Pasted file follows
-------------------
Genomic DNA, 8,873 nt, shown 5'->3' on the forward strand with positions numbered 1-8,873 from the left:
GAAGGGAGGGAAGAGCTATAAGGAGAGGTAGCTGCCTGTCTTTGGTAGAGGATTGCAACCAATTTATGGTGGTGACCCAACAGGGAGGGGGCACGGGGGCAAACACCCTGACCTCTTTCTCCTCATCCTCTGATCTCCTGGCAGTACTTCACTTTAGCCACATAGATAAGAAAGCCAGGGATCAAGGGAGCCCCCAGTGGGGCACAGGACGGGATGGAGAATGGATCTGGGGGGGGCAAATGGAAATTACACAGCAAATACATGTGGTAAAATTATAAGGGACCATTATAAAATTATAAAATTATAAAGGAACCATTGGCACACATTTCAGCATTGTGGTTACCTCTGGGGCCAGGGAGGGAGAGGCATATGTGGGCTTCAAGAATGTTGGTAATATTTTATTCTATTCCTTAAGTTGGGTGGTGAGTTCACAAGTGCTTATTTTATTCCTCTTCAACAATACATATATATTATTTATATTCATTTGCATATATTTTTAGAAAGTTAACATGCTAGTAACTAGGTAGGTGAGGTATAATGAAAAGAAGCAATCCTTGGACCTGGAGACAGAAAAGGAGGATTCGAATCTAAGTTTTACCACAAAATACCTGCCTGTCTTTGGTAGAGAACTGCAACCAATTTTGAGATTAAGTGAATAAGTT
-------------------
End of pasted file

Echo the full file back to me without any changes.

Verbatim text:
Genomic DNA, 8,873 nt, shown 5'->3' on the forward strand with positions numbered 1-8,873 from the left:
GAAGGGAGGGAAGAGCTATAAGGAGAGGTAGCTGCCTGTCTTTGGTAGAGGATTGCAACCAATTTATGGTGGTGACCCAACAGGGAGGGGGCACGGGGGCAAACACCCTGACCTCTTTCTCCTCATCCTCTGATCTCCTGGCAGTACTTCACTTTAGCCACATAGATAAGAAAGCCAGGGATCAAGGGAGCCCCCAGTGGGGCACAGGACGGGATGGAGAATGGATCTGGGGGGGGCAAATGGAAATTACACAGCAAATACATGTGGTAAAATTATAAGGGACCATTATAAAATTATAAAATTATAAAGGAACCATTGGCACACATTTCAGCATTGTGGTTACCTCTGGGGCCAGGGAGGGAGAGGCATATGTGGGCTTCAAGAATGTTGGTAATATTTTATTCTATTCCTTAAGTTGGGTGGTGAGTTCACAAGTGCTTATTTTATTCCTCTTCAACAATACATATATATTATTTATATTCATTTGCATATATTTTTAGAAAGTTAACATGCTAGTAACTAGGTAGGTGAGGTATAATGAAAAGAAGCAATCCTTGGACCTGGAGACAGAAAAGGAGGATTCGAATCTAAGTTTTACCACAAAATACCTGCCTGTCTTTGGTAGAGAACTGCAACCAATTTTGAGATTAAGTGAATAAGTT